Prague is undeniably beautiful — so much so that finding the best view of the city can often feel overwhelming. To help you out, we’ve compiled a list of the city’s most breathtaking overlooks. From parks to towers, fortresses, castles, and abbeys, here are the top vistas across the Czech capital.
Havlickovy Sady, Prague’s second-largest park, is home to a neo-renaissance villa that happens to feature one of the best views of the city. Complete with a charming gazebo, sweeping vineyards, and the Grébovka Pavilion garden café, the villa and its surrounding area are noted as Prague’s best piece of Italian Renaissance. Enjoy the view, and a glass of wine while you’re at it. Havlickovy Gardens is just a five-minute walk from the Jana Masaryka tram stop.
Kotva Department Store
This notably drab-looking department store, located across from the Palladium mall at Náměstí Republiky, is actually known for its surprisingly striking view of Old Town. Instead of entering through the building’s main entrance, walk along the left edge of the store until you reach an elevator. Head up to the fifth floor, grab a beer, and enjoy!
This park is filled with plenty of attractions, but the top of the Prague Metronome offers a particularly fantastic view of Prague’s bridges and ever-popular Letná Beer Garden. If you’re still looking for another glimpse of the Vltava riverhead, head to the park’s Hanavsky Pavilion. Located just a few minutes from Prague Castle, Letná Park is a favorite among locals and travels alike.
Hailed as Prague’s “hippest hangout,” Naplavka is a stretch of pavement next to the banks of the Vltava River between Palacký Bridge and the Vytoň tram stop. Bordered by boats and hole-in-the-wall restaurants, this boardwalk-style area offers a gorgeous sunset view of Prague Castle in the evenings. Once darkness settles over the city, you’ll be able to watch the riverbank come alive before your eyes!
Old Town Bridge (Charles Bridge) Tower
This stunning view of Prague is often missed because the entrance to the gothic monument is relatively hidden. That said, if you climb the 138 steps to the top of the tower, you’ll find one of the best views of Charles Bridge, the Vltava River, Prague Castle, Old Town, and the far side of the city. Trust us — it’s worth it! And since it’s somewhat hidden, the tower is hardly ever crowded.
Old Town Hall Tower
For another classic view of Old Town Square, head to the Town Hall Tower. In the winter, this spot offers an overhead look at the Prague Christmas market and at night, you can catch the twinkling lights across the square at the Church of Our Lady before Týn. Space inside the tower is pretty tight, and it gets even more crowded around sunset, so keep that fact in mind before you go. Also, be sure to check out the world-famous Astronomical Clock before or after you head up!
Next on the list is Petřín, a hillside park with winding pathways, secluded gardens, wooded areas, and panoramic views. The steep 1,043-foot (318-meter) summit of Petřín Hill can be reached via the Funicular Railway or a 30-minute hike. But if you want to trek even higher, you can climb the Petřín Lookout Tower, also known as the Eiffel Tower’s little sister. Once at the top, there are several great viewpoints, and on a clear day, it’s even possible to see Snezka, the Czech Republic’s highest peak, 93 miles (150 kilometers) away.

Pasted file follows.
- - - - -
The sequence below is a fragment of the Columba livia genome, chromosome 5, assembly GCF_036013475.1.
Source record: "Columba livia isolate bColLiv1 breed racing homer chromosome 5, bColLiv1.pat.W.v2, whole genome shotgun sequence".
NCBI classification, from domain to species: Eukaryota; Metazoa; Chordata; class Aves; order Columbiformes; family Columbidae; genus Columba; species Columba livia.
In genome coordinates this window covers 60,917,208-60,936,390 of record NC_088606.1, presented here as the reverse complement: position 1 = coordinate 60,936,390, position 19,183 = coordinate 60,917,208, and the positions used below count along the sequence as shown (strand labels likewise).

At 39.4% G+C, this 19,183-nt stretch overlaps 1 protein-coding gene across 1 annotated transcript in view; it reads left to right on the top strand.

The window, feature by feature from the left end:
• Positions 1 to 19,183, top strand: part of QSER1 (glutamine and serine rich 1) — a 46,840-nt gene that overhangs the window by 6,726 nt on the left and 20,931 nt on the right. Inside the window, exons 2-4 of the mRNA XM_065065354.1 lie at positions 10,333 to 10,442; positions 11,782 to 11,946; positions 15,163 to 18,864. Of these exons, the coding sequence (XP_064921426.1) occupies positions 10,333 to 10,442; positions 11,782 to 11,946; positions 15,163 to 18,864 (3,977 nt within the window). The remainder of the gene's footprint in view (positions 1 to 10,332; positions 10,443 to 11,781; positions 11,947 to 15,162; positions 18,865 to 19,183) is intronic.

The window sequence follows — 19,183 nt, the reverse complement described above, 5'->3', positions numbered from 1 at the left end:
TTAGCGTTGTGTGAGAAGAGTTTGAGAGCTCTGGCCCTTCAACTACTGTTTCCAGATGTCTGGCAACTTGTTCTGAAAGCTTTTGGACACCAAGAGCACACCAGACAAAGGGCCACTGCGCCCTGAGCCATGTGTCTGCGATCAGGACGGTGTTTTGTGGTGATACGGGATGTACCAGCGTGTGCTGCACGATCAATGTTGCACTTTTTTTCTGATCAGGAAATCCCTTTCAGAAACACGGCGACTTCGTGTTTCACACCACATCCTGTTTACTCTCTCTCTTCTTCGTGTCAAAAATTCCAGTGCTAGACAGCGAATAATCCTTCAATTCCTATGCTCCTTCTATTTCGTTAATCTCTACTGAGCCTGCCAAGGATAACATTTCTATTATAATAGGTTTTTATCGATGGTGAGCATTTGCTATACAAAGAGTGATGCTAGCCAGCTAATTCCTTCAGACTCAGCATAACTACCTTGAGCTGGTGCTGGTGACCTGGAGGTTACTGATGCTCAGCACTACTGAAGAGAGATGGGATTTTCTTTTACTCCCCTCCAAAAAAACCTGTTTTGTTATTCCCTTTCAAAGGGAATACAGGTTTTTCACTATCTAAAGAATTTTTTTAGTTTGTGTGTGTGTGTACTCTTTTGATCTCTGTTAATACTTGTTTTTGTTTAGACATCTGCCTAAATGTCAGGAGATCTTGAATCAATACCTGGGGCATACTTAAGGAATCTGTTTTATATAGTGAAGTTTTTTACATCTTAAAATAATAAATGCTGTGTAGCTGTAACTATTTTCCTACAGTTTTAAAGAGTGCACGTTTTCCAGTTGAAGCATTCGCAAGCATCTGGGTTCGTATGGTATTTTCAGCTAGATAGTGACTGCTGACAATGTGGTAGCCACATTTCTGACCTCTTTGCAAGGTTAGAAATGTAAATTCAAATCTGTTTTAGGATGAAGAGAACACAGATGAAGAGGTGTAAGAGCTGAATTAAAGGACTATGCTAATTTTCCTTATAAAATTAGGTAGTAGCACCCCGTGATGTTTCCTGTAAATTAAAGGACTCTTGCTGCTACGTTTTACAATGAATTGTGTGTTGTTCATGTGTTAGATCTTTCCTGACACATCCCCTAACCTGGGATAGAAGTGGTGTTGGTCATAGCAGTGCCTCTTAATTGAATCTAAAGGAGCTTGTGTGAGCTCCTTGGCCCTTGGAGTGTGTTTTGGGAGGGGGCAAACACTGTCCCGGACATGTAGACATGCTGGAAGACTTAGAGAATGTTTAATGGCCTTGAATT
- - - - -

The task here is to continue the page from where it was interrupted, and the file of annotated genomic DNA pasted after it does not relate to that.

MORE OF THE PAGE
The view from Prague Castle is a classic. In fact, most travelers return home with a photo of this exact scene. That said, there are several ways to reach the castle, which means that there are also several vantage points to choose from. The most popular route takes you through Malá Strana and up Zámecké schody (the castle stairs), but if you’re looking for a different perspective of the iconic Hradcany rooftops or the bridges of the Vltava River, explore to your heart’s content!
Riegrovy Sady Park
Characterized by its sweeping view of the National Museum, Wenceslas Square, and Prague Castle, Riegrovy Sady Park is go-to location for lazy afternoons. To find the park’s iconic viewpoint, follow the sports track until you see a sloped clearing filled with locals and picnic blankets. Located near Náměstí Míru and Jiřího z Poděbrad (JZP) on Metro Line A, Riegrovy Sady also houses a popular beer garden — just in case you get thirsty after ogling all the sights.
St. Wenceslas Vineyard
While most visitors take the main walkway when leaving Prague Castle, an alternative path winds through St. Wenceslas Vineyard and reveals a hidden gem that overlooks the city. Although the area’s history is not clear, legend has it that St. Wenceslas farmed the land back in the 10th century, making it the country’s oldest vineyard. Not only does the area boast a panoramic view of Prague, it also offers a quiet moment in the city’s most touristy area.
Tucked away on a hilltop between Petřín Hill Park and Prague Castle, this abbey offers a panoramic view and a peek at Prague’s most iconic landmarks. Strahov Monastery is the second-oldest monastery in the city, and is known for its serene, meditative atmosphere. The abbey also contains a beautiful cabinet of curiosities, so be sure to explore its interior once you’ve taken in the surrounding sights.
Situated on a rocky promontory above the Vltava River, this historical fortress offers a breathtaking view of both the water and the city below. Because Vyšehrad is one of the lesser-known attractions in Prague, you’ll likely only have to share the scene with a few locals and adventurous visitors. To locate the fort, head to the Vyšehrad metro station and follow the signs — you can’t miss it.
Header image by Nupur Aggarwal.